I was waiting for my young students to troop into the classroom at a play centre called Hansel and Gretel in Chennai. We were running a short course on reading skills for students in the age group of 5-8. It was to be an activity-based learning session so that the little ones would not get bored and distracted. It would be held on 10 Saturdays for a two-hour duration with a 10 minute break for the kids to have a quick snack or rush to the washroom!
As I placed my material on the table while waiting, young girls and boys walked in, skipped in or dashed in, unable to hide their curiosity about what was going to unfold! I stopped what I was doing and watched them as some of them confidently smiled at me, while others nervously avoided all eye contact. Soon they sat down on the floor and began fidgeting with their pencils, the buttons on their shirt or the ribbons in their hair. It was a treat to study these baby faces!
One child in particular caught my attention much more than the others…a small built wide-eyed boy whose face seemed to be glowing with a brightness that set him apart from all the others. There was an air of confidence and eagerness in this child, who I later came to learn, was five and a half years old. As teachers, our instincts tell us that it is these kinds of students who will keep us interested in our profession!
The confident way in which the little boy seated himself on the floor, and looked to see what was going to happen next, was an indication that the child was a regular visitor to the centre and therefore felt very much at home. We were going to do an activity in which words had been cut into syllables. It was the task of the students to piece the syllables together to form the correct word. The boy, Shreyaas Subash, spoke English fluently, with the correct pronunciation, and almost flawlessly. I was impressed by such communication skills in one so young.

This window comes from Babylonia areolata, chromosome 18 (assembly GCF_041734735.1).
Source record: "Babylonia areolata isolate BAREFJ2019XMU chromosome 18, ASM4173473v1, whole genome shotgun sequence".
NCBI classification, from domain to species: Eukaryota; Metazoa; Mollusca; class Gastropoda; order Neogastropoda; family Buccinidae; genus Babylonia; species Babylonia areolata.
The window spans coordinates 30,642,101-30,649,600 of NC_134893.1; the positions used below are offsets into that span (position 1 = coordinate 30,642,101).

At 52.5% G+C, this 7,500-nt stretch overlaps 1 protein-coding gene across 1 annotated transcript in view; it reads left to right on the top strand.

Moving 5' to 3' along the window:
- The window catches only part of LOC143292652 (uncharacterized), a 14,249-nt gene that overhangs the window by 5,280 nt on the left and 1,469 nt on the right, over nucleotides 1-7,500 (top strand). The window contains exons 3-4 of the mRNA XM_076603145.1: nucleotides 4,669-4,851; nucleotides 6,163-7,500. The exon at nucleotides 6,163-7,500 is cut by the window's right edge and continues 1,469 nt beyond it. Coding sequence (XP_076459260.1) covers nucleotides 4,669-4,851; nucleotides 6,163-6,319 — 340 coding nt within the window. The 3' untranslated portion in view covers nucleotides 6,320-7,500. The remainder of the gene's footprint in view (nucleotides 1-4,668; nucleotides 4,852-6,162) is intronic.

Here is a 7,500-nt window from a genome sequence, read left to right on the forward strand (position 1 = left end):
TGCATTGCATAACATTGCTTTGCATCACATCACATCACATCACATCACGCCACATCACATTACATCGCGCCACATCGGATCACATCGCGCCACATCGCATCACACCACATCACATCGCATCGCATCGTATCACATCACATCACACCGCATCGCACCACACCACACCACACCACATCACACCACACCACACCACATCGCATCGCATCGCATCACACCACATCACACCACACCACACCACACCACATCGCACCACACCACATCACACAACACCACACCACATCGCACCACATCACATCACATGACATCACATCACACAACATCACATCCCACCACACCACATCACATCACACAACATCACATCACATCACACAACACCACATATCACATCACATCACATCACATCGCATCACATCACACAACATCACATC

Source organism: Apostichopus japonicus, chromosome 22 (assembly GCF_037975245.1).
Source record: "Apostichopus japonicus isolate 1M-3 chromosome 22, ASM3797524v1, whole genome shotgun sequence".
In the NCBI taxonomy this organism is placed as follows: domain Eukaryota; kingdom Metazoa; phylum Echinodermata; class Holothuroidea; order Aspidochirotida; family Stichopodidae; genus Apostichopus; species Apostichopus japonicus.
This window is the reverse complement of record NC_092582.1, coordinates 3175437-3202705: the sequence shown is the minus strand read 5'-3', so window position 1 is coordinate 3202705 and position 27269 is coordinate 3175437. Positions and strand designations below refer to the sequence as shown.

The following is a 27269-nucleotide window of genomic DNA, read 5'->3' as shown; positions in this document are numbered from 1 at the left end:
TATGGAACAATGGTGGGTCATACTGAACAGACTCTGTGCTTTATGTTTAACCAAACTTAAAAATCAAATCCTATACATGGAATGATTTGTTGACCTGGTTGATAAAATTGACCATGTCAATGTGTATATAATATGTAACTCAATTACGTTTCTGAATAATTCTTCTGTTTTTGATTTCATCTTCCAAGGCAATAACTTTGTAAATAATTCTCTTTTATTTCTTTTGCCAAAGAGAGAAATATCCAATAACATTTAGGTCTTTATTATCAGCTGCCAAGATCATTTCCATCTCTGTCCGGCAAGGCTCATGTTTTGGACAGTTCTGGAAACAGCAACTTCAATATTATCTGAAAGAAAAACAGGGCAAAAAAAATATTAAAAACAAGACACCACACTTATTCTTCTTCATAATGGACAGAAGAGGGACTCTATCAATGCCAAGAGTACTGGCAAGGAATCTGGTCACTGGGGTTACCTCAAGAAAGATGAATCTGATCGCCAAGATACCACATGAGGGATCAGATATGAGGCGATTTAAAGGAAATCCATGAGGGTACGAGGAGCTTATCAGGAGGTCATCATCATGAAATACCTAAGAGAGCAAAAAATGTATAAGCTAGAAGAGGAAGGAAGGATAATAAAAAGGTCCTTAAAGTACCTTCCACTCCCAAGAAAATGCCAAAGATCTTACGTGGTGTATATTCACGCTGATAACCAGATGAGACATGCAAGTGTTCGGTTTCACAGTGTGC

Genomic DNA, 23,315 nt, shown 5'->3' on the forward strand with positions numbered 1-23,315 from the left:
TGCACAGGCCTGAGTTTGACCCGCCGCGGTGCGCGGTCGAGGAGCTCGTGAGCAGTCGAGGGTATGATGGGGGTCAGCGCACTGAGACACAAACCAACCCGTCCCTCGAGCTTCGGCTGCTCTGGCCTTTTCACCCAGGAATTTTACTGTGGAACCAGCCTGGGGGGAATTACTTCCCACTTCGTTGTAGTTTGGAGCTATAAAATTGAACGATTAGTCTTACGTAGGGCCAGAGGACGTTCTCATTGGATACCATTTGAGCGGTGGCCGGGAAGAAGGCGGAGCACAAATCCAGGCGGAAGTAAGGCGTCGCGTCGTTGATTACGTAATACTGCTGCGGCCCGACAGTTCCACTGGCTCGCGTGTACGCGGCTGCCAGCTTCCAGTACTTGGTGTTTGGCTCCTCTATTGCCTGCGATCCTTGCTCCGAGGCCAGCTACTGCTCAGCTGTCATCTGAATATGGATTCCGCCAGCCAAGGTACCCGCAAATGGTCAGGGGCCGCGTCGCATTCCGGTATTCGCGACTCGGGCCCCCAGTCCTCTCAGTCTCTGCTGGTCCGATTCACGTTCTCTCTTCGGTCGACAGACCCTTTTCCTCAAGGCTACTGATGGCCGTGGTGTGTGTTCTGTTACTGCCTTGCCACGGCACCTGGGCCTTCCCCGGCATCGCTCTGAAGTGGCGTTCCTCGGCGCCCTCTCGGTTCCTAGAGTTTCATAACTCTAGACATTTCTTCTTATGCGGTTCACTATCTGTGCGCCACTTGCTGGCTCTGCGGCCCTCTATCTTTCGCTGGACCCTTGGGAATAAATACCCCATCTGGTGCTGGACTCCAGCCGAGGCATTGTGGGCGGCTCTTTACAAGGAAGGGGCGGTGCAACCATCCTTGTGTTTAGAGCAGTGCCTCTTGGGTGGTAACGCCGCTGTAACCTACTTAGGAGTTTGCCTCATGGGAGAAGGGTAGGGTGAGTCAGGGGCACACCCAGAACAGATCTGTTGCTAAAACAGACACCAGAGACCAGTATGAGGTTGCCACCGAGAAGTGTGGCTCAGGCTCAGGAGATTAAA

By the end of the 10 weeks, I became very well acquainted with my little students since they were so open and expressive about their likes, dislikes and the difficulties they had. Shreyaas said that he travelled from Chengalpet to T Nagar every Saturday, covering a distance of 60 kms each way. He added that it took him about two hours to travel the distance; then he spent two hours in class, and travelled back another two hours. I was speechless to discover that a child would want to travel such a long distance in order to attend a class during the weekend. When I asked whether he didn’t find it tedious, he replied in his typical spritely fashion, “I enjoy the classes, and so I don’t mind.” He then continued, “I will attend every session that you conduct here.” There was a note of seriousness in his voice as he spoke, and although I was touched by his words, I brushed them aside. But true to his word, he kept attending every single programme…whether it was a grammar session, a spoken English session, an introduction to German, YLE…he was a constant and bright factor in my class. He continued to be the same serious, bright and attentive Shreyaas in all the sessions. Familiarity with the teacher did not lead to misbehaviour in the classroom. He seemed ever so hungry to improve his language skills; the commitment in one so young was astounding!